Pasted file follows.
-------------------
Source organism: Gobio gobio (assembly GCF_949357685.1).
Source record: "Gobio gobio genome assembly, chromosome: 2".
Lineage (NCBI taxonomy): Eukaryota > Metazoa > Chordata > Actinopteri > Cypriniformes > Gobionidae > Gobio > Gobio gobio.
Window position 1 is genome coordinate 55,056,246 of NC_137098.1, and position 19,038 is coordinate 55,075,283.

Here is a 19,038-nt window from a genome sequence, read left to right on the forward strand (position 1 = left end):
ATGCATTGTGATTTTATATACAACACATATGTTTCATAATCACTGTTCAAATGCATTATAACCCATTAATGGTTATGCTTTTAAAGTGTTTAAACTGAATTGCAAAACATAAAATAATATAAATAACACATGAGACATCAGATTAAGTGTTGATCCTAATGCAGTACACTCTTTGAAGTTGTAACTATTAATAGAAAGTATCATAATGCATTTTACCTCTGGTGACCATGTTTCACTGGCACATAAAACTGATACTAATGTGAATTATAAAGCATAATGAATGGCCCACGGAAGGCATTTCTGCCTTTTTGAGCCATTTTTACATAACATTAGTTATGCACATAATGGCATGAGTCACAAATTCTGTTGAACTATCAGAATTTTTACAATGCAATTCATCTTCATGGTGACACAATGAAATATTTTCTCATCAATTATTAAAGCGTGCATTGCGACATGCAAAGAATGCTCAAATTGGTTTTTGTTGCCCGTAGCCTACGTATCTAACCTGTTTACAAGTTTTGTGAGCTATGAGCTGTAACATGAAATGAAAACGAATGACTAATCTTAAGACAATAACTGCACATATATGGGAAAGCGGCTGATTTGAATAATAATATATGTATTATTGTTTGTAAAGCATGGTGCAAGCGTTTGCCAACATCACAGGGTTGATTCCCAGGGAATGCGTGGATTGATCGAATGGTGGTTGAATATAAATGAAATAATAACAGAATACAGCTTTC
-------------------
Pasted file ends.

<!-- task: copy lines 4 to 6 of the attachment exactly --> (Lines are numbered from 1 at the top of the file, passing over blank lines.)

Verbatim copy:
Window position 1 is genome coordinate 55,056,246 of NC_137098.1, and position 19,038 is coordinate 55,075,283.

Here is a 19,038-nt window from a genome sequence, read left to right on the forward strand (position 1 = left end):
ATGCATTGTGATTTTATATACAACACATATGTTTCATAATCACTGTTCAAATGCATTATAACCCATTAATGGTTATGCTTTTAAAGTGTTTAAACTGAATTGCAAAACATAAAATAATATAAATAACACATGAGACATCAGATTAAGTGTTGATCCTAATGCAGTACACTCTTTGAAGTTGTAACTATTAATAGAAAGTATCATAATGCATTTTACCTCTGGTGACCATGTTTCACTGGCACATAAAACTGATACTAATGTGAATTATAAAGCATAATGAATGGCCCACGGAAGGCATTTCTGCCTTTTTGAGCCATTTTTACATAACATTAGTTATGCACATAATGGCATGAGTCACAAATTCTGTTGAACTATCAGAATTTTTACAATGCAATTCATCTTCATGGTGACACAATGAAATATTTTCTCATCAATTATTAAAGCGTGCATTGCGACATGCAAAGAATGCTCAAATTGGTTTTTGTTGCCCGTAGCCTACGTATCTAACCTGTTTACAAGTTTTGTGAGCTATGAGCTGTAACATGAAATGAAAACGAATGACTAATCTTAAGACAATAACTGCACATATATGGGAAAGCGGCTGATTTGAATAATAATATATGTATTATTGTTTGTAAAGCATGGTGCAAGCGTTTGCCAACATCACAGGGTTGATTCCCAGGGAATGCGTGGATTGATCGAATGGTGGTTGAATATAAATGAAATAATAACAGAATACAGCTTTC